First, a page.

29,323 citations

01 Jan 2001

TL;DR: This book is referred to read because it is an inspiring book to give you more chance to get experiences and also thoughts and it will show the best book collections and completed collections.

Abstract: Downloading the book in this website lists can give you more advantages. It will show you the best book collections and completed collections. So many books can be found in this website. So, this is not only this multiple view geometry in computer vision. However, this book is referred to read because it is an inspiring book to give you more chance to get experiences and also thoughts. This is simple, read the soft file of the book and you get it.

14,282 citations

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TL;DR: Goldberg's notion of nondominated sorting in GAs along with a niche and speciation method to find multiple Pareto-optimal points simultaneously are investigated and suggested to be extended to higher dimensional and more difficult multiobjective problems.

Abstract: In trying to solve multiobjective optimization problems, many traditional methods scalarize the objective vector into a single objective. In those cases, the obtained solution is highly sensitive to the weight vector used in the scalarization process and demands that the user have knowledge about the underlying problem. Moreover, in solving multiobjective problems, designers may be interested in a set of Pareto-optimal points, instead of a single point. Since genetic algorithms (GAs) work with a population of points, it seems natural to use GAs in multiobjective optimization problems to capture a number of solutions simultaneously. Although a vector evaluated GA (VEGA) has been implemented by Schaffer and has been tried to solve a number of multiobjective problems, the algorithm seems to have bias toward some regions. In this paper, we investigate Goldberg's notion of nondominated sorting in GAs along with a niche and speciation method to find multiple Pareto-optimal points simultaneously. The proof-of-principle results obtained on three problems used by Schaffer and others suggest that the proposed method can be extended to higher dimensional and more difficult multiobjective problems. A number of suggestions for extension and application of the algorithm are also discussed.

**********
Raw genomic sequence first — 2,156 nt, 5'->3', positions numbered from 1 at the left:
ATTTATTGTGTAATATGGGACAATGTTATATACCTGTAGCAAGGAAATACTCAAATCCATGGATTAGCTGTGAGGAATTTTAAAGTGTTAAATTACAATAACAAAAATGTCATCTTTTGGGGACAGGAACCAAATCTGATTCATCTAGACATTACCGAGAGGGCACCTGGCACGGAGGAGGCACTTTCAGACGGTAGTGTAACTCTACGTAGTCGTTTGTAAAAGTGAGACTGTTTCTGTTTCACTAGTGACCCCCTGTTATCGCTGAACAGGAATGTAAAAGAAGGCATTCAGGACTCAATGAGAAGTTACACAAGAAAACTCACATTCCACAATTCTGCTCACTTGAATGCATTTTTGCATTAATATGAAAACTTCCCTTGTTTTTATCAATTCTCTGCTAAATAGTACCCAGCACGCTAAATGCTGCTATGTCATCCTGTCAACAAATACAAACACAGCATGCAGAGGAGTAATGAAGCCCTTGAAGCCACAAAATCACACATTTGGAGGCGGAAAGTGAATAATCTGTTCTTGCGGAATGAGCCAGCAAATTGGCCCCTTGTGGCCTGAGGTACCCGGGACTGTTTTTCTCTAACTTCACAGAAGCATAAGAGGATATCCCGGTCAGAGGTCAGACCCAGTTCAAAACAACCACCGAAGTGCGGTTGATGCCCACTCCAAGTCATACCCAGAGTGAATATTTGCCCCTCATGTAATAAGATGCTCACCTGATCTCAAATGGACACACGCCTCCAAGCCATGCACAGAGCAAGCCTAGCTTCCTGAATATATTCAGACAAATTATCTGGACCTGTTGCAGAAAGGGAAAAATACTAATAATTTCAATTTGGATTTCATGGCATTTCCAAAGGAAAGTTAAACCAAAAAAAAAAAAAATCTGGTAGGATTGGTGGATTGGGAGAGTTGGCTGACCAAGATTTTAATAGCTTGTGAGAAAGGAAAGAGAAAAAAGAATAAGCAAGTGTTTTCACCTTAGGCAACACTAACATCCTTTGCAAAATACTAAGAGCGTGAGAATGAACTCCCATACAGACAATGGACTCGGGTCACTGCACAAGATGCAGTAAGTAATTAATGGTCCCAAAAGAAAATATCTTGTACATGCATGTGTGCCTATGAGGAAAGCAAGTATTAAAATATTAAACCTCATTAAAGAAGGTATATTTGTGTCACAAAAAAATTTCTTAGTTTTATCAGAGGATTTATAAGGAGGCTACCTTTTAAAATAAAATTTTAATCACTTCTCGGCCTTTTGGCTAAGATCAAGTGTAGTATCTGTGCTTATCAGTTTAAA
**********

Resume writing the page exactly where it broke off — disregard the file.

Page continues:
6,411 citations

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TL;DR: The use of a latent heat storage system using phase change materials (PCMs) is an effective way of storing thermal energy and has the advantages of high energy storage density and the isothermal nature of the storage process.

Abstract: The use of a latent heat storage system using phase change materials (PCMs) is an effective way of storing thermal energy and has the advantages of high-energy storage density and the isothermal nature of the storage process. PCMs have been widely used in latent heat thermal-storage systems for heat pumps, solar engineering, and spacecraft thermal control applications. The uses of PCMs for heating and cooling applications for buildings have been investigated within the past decade. There are large numbers of PCMs that melt and solidify at a wide range of temperatures, making them attractive in a number of applications. This paper also summarizes the investigation and analysis of the available thermal energy storage systems incorporating PCMs for use in different applications.

4,482 citations

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TL;DR: This paper presents a tutorial introduction to the use of variational methods for inference and learning in graphical models (Bayesian networks and Markov random fields), and describes a general framework for generating variational transformations based on convex duality.

Abstract: This paper presents a tutorial introduction to the use of variational methods for inference and learning in graphical models (Bayesian networks and Markov random fields). We present a number of examples of graphical models, including the QMR-DT database, the sigmoid belief network, the Boltzmann machine, and several variants of hidden Markov models, in which it is infeasible to run exact inference algorithms. We then introduce variational methods, which exploit laws of large numbers to transform the original graphical model into a simplified graphical model in which inference is efficient. Inference in the simpified model provides bounds on probabilities of interest in the original model. We describe a general framework for generating variational transformations based on convex duality. Finally we return to the examples and demonstrate how variational algorithms can be formulated in each case.

4,093 citations